Procreating and entering parenthood comes with an abundant amount of difficult moments. From figuring out how to incorporate a new human being into my life to how to navigate my marriage, becoming a parent has made me a different person. I’ve heard myself say things that my mother’s said to me, and that I promised I would never say. I’ve experienced sides of me that I never knew existed, positive and negative. With being able to reflect and understand
all some of this—and with an additional child—I take note of whatever piece of conscious knowledge and experience I gain, to help me and to share with other parents.
Now, I know unsolicited advice is annoying. Believe me, I try and not do it, but if we’re all being honest, it’s hard. Sometimes, I find it inevitable to give advice when I feel “experienced” in whatever I’m in conversation about. Because of this, I try and stay conscious of what kind of advice I give. Here are a couple of pieces of advice I find myself giving to new parents and parents-to-be (and occasionally myself, still):
Don’t take anything your partner says to you in the middle of the night personally. Try to keep in mind that you are both exhausted (to say the least) and irritated from being woken up for the #th time that night. So…
Communicate. Talk about your feelings. Holding grudges or avoiding communicating your feelings to your partner will only prolong the situation and make your life harder. How? Well, wouldn’t you rather have a happy, willing, and helping partner by your side? Not talking about how your partner leaving the room to sleep on the couch while the baby was crying, for example, made you feel may cause a hostile environment. (I’m not alluding to a violent type of hostile. More like a really good game of the silent treatment.)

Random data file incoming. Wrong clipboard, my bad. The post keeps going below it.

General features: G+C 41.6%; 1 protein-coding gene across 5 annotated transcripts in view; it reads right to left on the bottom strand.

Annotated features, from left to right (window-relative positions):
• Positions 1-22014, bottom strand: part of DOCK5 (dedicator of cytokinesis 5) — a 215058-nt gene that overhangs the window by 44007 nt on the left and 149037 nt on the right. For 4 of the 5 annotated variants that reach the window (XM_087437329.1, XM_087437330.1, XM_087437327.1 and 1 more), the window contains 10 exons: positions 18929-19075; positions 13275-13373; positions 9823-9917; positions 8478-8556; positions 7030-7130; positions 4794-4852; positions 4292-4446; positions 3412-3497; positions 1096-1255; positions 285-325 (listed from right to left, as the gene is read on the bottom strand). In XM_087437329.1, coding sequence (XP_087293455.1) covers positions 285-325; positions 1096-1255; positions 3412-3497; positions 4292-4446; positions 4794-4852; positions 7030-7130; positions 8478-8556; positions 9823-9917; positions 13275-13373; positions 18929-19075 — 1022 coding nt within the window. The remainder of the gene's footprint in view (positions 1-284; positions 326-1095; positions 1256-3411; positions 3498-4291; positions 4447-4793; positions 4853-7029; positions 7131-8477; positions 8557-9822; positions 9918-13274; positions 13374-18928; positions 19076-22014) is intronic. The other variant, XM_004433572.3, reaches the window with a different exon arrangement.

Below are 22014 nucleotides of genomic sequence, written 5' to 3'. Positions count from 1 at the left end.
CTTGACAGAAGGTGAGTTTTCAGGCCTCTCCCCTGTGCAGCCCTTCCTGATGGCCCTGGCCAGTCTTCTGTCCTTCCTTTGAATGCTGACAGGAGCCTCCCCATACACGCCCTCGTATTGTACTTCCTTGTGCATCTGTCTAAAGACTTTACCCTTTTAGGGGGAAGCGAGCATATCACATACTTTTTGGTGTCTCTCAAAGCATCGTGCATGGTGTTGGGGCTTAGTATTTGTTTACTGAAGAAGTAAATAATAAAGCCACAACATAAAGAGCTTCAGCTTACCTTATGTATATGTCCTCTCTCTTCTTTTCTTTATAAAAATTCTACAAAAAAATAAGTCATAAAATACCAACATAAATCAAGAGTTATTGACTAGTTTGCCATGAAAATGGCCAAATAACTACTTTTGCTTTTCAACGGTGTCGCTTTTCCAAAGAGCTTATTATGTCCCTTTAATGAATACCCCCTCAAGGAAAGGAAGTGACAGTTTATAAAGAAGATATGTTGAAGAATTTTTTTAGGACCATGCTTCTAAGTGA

It may also be a very confusing situation for your partner. Why? Chances are, they don’t even remember leaving the room to sleep on the couch. I kid you not. The first time I decided to speak to Josh about how his mid-night actions had aggravated me, I learned that he had not done it on purpose. What I had thought to be an insult to my mothering abilities was a simple response to Little Nugget’s ceaseless crying.
My theory is, certain actions are simply responses to what is happening in the environment. Especially when in deep sleep. Plus, mothers are wired differently than partners. I’m no scientist, but I know this is fact. If it weren’t, a baby’s cry wouldn’t cause a letdown.
Laugh together. Eventually, I was able to just take it as it came without taking it to heart. These moments just gave Josh and I a reason to laugh together. Now, if and when it does happen, it’s less of a serious conversation and more of a “I can’t believe you actually said/did that!” Laughing together at something that wasn’t done towards you makes it easier to move forward, parent, and just be.
Staying aware of these pieces of advice and experience is like having a compass; it helps me navigate through the many emotions
parenting life brings. With conscious practice, I am able to better acknowledge that Josh and I are both trying our best, and am cognizant of the fact that we do so during our best and worst times.
I do my best to remember why we find ourselves in these learning situations in the first place…because we loved each other then, and because we love each other now.
Cheers to experience, growth, and advice!